- Life Insurance Needs–Guiding Philosophies
- Myths and Misconceptions about Life Insurance
- Social Security Survivor Benefits
- How Much Is Enough?
- Which Type of Policy Should You Own?
- Individual Term Insurance Policies
- Group Term Insurance
- Cash Value Insurance
- Whole Life Insurance
- Universal Life Insurance (UL)
- Variable Universal Life Insurance
- Single-Premium Life Insurance
- Packaged Products
- Understanding Your Policy
- Replacing Your Policy
- Shopping for an Individual Policy
- What If You're Rated or Uninsurable?
Understanding the Language
Life insurance comes in many shapes and forms that each have their own associated costs and fees, but all are structured according to two basic types:
- Term insurance
- Cash value insurance (also known as permanent insurance)
Term Life Insurance
Term life insurance is a one-sided contract with an insurance company. If you die, the company is obligated to pay a death benefit to your beneficiary as long as you have paid the premium that is due for the term of the policy (the stated term may be a year or longer). Like all insurance policies, it is considered a one-sided contract because you are not obligated to continue paying premiums. At the end of the term (the period for which you are insured), you renew your insurance by paying the new, increased premium the company requires. The rates depend on the type of term policy. Your premium dollars are paying for the pure cost of insurance and some policy expenses. The policy will lapse if you don't pay the premium.
But why buy term insurance if you have nothing to show for it at the end of the year? At least with a cash-value policy, you'll accumulate money that you can use in the future. The reason term insurance is an attractive option is that many people need a lot of insurance at low cost.
Term life insurance can be purchased as an individual policy, as group insurance through a professional or fraternal organization, or as a participant in your employer's group plan.
Employer-Sponsored Term Insurance
Your company may provide you with a base of group term life insurance, e.g., one or two times your salary or a flat amount, at no cost to you. The company may allow you to buy additional term insurance, up to five or six times your salary. These group rates are usually competitive and avoid the hassle of physical exams and medical questions if you apply during the initial enrollment period (when you are hired). The insurance is generally renewable until you retire. At retirement, company-provided life insurance is usually eliminated or reduced substantially.
Most employer plans also allow you to purchase life insurance on your dependants, up to a specified maximum. Your dependants are required to designate you as the beneficiary.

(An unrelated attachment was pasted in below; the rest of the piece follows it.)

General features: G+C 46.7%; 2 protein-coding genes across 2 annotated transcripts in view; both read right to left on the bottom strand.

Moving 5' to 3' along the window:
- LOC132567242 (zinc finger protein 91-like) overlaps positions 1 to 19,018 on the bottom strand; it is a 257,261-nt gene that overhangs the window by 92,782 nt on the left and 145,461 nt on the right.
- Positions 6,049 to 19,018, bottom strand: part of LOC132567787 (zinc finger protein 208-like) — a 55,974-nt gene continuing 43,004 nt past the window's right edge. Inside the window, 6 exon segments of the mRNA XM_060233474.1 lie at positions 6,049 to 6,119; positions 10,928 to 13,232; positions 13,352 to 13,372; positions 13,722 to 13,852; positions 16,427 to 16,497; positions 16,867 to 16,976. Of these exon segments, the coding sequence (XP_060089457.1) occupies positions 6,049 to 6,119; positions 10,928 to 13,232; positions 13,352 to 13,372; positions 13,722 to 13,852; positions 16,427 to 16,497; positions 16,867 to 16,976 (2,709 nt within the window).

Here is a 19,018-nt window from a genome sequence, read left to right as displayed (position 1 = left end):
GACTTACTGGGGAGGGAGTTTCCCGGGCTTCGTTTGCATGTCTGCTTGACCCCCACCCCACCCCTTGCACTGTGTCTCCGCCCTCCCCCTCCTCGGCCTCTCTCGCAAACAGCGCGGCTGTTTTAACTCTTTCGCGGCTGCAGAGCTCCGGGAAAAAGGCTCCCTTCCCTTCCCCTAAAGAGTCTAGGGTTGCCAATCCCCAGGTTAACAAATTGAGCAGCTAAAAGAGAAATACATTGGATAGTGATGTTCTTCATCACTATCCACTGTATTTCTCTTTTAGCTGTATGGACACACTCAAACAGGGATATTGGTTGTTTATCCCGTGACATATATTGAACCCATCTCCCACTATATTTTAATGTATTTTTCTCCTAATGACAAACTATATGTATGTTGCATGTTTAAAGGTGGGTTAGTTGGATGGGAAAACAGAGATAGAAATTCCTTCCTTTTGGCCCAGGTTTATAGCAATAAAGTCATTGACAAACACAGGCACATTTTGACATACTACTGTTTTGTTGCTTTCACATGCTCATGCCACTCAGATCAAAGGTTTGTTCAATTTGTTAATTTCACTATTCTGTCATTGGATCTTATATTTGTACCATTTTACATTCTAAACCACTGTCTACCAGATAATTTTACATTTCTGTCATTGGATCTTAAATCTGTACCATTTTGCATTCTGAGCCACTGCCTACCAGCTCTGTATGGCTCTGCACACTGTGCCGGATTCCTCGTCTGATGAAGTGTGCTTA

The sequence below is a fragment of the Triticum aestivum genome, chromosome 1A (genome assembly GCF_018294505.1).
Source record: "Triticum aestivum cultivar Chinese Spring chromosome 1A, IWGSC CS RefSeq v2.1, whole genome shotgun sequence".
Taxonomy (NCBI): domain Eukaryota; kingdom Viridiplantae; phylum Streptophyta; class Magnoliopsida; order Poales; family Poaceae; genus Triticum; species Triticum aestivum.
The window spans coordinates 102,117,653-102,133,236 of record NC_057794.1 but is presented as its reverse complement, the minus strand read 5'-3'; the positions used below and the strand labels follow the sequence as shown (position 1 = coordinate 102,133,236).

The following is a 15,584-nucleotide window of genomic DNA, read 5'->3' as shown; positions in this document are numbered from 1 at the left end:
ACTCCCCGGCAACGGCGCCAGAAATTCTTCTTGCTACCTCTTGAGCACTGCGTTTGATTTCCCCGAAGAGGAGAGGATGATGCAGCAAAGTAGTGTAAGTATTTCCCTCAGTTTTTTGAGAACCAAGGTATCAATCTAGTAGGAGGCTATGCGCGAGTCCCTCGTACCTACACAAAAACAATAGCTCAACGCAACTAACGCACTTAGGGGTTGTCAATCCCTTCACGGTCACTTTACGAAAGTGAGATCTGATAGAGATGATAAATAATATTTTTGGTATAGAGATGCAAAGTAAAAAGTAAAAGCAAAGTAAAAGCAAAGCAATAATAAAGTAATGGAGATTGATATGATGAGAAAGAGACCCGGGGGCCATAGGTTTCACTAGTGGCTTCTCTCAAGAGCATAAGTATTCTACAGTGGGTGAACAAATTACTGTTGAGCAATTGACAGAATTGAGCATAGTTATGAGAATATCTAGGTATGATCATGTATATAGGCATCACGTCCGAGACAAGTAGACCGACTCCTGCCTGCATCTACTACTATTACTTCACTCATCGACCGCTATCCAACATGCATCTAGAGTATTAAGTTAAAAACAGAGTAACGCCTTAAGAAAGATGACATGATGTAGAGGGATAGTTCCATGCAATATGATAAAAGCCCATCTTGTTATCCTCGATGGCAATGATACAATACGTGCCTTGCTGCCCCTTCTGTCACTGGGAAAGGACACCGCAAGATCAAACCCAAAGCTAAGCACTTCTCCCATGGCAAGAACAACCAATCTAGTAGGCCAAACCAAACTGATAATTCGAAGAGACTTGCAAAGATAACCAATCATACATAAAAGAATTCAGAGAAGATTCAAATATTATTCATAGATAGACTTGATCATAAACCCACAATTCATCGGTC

IMPORTANT NOTE: When you leave your company before retirement, your employer-sponsored term insurance is terminated. It is not portable as individual term insurance. However, you can usually convert it to a permanent insurance policy (assuming you need it), but the premiums are typically higher than those policies that require medical underwriting, that is, those requiring a blood test and a physical exam.
SUGGESTION: If you are in good health and in the market for a permanent policy, shop around.
IMPORTANT NOTE: If you're planning on leaving your job and you are not eligible for coverage with your new employer, apply for an individual policy before you leave or shortly thereafter. Most company plans will pay your beneficiary a death benefit if you die within 30 or 31 days after employment. The same also applies if you were carrying dependant life insurance for your spouse or children. Some company plans may even keep you on up to six months, so make sure you check with your employer. Avoid gaps in your coverage.
SUGGESTION: Compare the term rates that your company offers with those offered by private insurance carriers and those offered through associations. If you're in good health as you get older, it may be advantageous to buy additional coverage on your own.
Cash Value Life Insurance
In addition to a death benefit, cash value ("permanent") life insurance policies provide you with a vehicle for saving over time. The premiums may be level or variable; the policy may pay dividends; and the amount of savings may vary with the performance of investments that the company makes. It all depends on which type of cash value insurance you purchase. See the sections Whole-Life Insurance, Universal Life Insurance, and Variable Universal Life Insurance.
The following types of cash value insurance are available:
- Whole life insurance
- Universal life insurance
- Variable life insurance
- Variable universal life insurance
Each type of policy works under its own set of goals and serves different objectives. Familiarize yourself with the different life insurance products before making your decisions.
*For further information on costs and fees, consult your financial professional.
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